After a 21-year hiatus, the NFL is back in Los Angeles.
On Tuesday, NFL owners voted 30-2 to approve St. Louis Rams owner Stan Kroenke's proposal to relocate the team to a state-of-the-art, $3 billion facility on the site of the old Hollywood Park racetrack in Inglewood, California – about 10 miles from downtown Los Angeles. The move is effective immediately, meaning the Rams will likely play in the Los Angeles Memorial Coliseum next season, and will stay there until their new stadium is ready in 2019.
"We have the return of the Los Angeles Rams to their home," NFL Commissioner Roger Goodell said following a day of meetings with team owners. "We have a facility that is going to be absolutely extraordinary, and that is going to set a new bar."
The fee to move the Rams – who were based in L.A. from 1946-1994 – is $550 million, which Kroenke will reportedly pay to the league in a lump sum. In an attempt to block the move, the city of St. Louis had recently approved a plan to build a new $1.1 billion open-air stadium along the Mississippi River. That facility would have replaced the Edward Jones Dome (originally built to lure an expansion team to the city in the Nineties), but Kroenke was determined to take his team back to the West Coast…and the nation's second-largest media market.
Understandably, this did not exactly endear him to fans in St. Louis...
The NFL is garbage and Kroenke is literally Satan, but I love my city. We'll always have the GSOT, St. Louis. Now and forever #ramup— Marty Johnson (@like_mj1) January 13, 2016
With the ST LOUIS Rams leaving...I'm done and will no longer support the @NFL— Chris Smith (@oldman_95) January 13, 2016
...though Kroenke said the city's economy made it difficult for an NFL franchise to thrive there.
"We understand the emotions involved of our fans," he said. "We made a decision and worked long and hard at the various alternatives. When they didn't succeed, we worked this one to a point."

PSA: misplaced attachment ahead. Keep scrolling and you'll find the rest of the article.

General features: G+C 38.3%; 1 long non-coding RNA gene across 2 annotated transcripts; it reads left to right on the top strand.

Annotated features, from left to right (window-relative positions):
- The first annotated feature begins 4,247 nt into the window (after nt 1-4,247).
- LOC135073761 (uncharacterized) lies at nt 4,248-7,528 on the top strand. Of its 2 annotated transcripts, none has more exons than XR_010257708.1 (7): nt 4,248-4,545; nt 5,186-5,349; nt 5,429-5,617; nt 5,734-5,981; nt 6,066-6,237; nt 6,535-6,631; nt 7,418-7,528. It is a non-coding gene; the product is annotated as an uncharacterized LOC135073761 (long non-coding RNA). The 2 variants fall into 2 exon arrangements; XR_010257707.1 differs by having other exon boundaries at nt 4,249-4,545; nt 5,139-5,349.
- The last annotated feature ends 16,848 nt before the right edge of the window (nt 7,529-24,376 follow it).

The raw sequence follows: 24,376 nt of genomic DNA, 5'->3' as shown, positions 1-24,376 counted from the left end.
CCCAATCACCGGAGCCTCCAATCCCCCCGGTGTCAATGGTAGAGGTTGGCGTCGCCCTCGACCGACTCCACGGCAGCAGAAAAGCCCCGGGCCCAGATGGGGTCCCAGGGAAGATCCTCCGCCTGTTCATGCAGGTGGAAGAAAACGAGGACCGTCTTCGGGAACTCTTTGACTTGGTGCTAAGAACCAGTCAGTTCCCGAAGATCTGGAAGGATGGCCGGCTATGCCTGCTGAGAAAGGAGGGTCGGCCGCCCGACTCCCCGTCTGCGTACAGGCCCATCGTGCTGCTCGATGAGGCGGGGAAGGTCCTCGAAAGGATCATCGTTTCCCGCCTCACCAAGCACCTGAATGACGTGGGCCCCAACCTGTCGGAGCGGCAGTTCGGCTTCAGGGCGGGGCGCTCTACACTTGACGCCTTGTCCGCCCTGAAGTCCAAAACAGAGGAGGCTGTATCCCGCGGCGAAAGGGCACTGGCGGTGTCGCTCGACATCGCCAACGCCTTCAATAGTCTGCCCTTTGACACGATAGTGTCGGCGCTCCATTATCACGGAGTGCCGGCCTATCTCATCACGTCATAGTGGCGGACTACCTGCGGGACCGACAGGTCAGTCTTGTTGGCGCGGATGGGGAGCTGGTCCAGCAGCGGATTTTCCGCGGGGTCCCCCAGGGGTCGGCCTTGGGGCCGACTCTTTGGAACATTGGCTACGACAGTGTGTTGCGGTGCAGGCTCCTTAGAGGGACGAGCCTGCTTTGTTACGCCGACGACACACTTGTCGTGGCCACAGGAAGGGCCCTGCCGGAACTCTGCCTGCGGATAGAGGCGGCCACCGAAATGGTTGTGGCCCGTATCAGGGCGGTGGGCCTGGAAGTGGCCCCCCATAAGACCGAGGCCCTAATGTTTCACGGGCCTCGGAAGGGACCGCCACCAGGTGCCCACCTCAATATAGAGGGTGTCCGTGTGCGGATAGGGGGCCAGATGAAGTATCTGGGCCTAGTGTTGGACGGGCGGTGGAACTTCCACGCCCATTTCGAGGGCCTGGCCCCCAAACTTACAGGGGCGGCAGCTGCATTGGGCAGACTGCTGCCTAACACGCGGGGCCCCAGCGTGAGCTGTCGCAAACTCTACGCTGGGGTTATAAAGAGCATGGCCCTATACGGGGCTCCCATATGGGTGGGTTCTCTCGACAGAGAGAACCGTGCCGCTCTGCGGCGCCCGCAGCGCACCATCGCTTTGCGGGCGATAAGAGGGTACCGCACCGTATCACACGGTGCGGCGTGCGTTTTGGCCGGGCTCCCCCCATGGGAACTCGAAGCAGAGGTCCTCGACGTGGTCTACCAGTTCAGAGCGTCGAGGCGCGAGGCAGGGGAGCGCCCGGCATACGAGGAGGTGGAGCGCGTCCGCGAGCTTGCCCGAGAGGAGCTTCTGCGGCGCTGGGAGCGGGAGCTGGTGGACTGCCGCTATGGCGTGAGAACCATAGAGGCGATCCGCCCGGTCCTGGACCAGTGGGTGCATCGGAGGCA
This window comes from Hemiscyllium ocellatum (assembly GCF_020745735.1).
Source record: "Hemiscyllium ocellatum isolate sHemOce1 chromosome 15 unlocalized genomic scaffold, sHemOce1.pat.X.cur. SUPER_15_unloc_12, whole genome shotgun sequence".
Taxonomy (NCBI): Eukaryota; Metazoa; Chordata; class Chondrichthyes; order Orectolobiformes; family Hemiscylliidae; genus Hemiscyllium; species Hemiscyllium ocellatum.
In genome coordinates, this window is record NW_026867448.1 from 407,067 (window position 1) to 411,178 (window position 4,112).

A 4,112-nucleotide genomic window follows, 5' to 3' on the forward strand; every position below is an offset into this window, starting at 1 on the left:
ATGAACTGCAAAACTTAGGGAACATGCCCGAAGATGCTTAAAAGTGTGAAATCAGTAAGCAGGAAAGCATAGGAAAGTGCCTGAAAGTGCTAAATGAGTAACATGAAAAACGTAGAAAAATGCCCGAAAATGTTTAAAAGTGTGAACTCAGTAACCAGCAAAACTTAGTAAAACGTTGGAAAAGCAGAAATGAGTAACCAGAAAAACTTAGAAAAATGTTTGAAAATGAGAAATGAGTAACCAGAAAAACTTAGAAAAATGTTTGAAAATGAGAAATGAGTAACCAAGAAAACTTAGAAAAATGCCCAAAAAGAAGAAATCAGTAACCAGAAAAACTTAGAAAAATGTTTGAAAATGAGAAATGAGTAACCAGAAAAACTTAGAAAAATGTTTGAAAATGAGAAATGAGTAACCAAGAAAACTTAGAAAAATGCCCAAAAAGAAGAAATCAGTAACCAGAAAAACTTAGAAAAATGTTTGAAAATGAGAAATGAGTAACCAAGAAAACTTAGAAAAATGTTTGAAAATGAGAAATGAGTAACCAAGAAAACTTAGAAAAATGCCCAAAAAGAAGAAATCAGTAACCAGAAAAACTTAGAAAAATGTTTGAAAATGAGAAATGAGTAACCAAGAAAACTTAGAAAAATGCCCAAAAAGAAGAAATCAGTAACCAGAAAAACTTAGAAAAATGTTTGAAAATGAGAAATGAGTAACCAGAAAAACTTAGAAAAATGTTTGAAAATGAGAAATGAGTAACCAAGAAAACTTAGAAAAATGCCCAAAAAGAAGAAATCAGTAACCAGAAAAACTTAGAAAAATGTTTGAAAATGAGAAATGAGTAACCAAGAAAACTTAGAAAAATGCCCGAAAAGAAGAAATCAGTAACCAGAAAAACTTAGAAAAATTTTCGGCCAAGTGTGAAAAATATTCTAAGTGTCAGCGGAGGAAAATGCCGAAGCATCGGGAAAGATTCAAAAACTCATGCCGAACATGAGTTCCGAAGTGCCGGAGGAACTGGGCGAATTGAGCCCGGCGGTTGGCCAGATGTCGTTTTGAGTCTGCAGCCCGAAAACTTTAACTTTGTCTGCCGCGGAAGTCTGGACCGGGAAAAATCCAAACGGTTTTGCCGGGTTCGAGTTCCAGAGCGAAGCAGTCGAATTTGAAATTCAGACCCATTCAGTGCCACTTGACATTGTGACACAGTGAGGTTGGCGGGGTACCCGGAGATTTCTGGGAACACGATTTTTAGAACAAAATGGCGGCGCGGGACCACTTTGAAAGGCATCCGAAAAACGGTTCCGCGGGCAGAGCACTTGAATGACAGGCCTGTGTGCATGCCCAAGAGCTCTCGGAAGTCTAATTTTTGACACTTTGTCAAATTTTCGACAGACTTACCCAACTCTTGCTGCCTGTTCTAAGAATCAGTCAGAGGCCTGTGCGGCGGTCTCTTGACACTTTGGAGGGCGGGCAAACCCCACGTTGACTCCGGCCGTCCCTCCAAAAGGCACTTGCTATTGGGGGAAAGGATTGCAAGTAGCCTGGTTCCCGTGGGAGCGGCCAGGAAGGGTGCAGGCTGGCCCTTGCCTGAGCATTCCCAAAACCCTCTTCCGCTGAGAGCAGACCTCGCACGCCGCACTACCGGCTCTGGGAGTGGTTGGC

The Rams may not be alone in the move, either. The San Diego Chargers and Oakland Raiders each filed paperwork earlier this month in the hopes of relocating to Los Angeles, and had even forged an uneasy alliance centered on sharing a stadium in Carson, California. But that proposal did not garner the support of the 24 league owners needed to ratify it, and in the hopes of bringing years of often contentious (and very public) negotiations to an end, those same owners began pressuring the Chargers to work out a deal with the Rams in Inglewood.
Eventually, the two teams hammered out an agreement to share the Inglewood facility – much like the New York Giants and Jets do with Metlife Stadium – and the Chargers now have until January 2017 to decide if they will leave San Diego, the city they've called home since 1961. Team chairman Dean Spanos is reportedly mulling the offer, while at the same time still attempting to convince the city of San Diego to build the team a $1-billion stadium backed by $350 million in public funds. A spokesperson for San Diego's mayor said the city is "ready to engage."
In the chance that the Chargers decide to stay in San Diego, the Raiders would then have the option to join the Rams in Inglewood. The team played in Los Angeles from 1982-1994 and currently share a facility with Major League Baseball's Oakland Athletics. The NFL will give the Raiders and Chargers $100 million for stadium renovations if they stay in their current markets.
The last NFL franchise to move was the Houston Oilers, who headed to Tennessee in 1997, where they officially became the Titans in 1999.